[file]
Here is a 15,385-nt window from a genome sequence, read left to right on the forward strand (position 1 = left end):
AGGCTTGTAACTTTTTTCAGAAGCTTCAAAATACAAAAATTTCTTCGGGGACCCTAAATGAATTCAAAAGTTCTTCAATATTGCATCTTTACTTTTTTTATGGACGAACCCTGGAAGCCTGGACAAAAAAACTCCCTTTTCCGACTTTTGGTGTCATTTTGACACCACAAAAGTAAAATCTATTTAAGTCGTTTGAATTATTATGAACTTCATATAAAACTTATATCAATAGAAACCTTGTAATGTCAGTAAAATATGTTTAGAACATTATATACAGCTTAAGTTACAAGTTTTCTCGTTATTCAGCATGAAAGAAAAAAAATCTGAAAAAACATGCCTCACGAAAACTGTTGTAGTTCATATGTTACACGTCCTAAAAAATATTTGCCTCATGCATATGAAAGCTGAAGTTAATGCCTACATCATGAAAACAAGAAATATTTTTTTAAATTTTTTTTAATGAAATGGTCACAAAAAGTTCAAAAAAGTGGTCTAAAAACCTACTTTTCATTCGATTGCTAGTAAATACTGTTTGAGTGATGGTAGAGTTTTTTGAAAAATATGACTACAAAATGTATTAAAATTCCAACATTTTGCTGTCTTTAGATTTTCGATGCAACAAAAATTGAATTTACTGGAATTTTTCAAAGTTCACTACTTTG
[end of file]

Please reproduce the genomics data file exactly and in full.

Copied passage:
Here is a 15,385-nt window from a genome sequence, read left to right on the forward strand (position 1 = left end):
AGGCTTGTAACTTTTTTCAGAAGCTTCAAAATACAAAAATTTCTTCGGGGACCCTAAATGAATTCAAAAGTTCTTCAATATTGCATCTTTACTTTTTTTATGGACGAACCCTGGAAGCCTGGACAAAAAAACTCCCTTTTCCGACTTTTGGTGTCATTTTGACACCACAAAAGTAAAATCTATTTAAGTCGTTTGAATTATTATGAACTTCATATAAAACTTATATCAATAGAAACCTTGTAATGTCAGTAAAATATGTTTAGAACATTATATACAGCTTAAGTTACAAGTTTTCTCGTTATTCAGCATGAAAGAAAAAAAATCTGAAAAAACATGCCTCACGAAAACTGTTGTAGTTCATATGTTACACGTCCTAAAAAATATTTGCCTCATGCATATGAAAGCTGAAGTTAATGCCTACATCATGAAAACAAGAAATATTTTTTTAAATTTTTTTTAATGAAATGGTCACAAAAAGTTCAAAAAAGTGGTCTAAAAACCTACTTTTCATTCGATTGCTAGTAAATACTGTTTGAGTGATGGTAGAGTTTTTTGAAAAATATGACTACAAAATGTATTAAAATTCCAACATTTTGCTGTCTTTAGATTTTCGATGCAACAAAAATTGAATTTACTGGAATTTTTCAAAGTTCACTACTTTG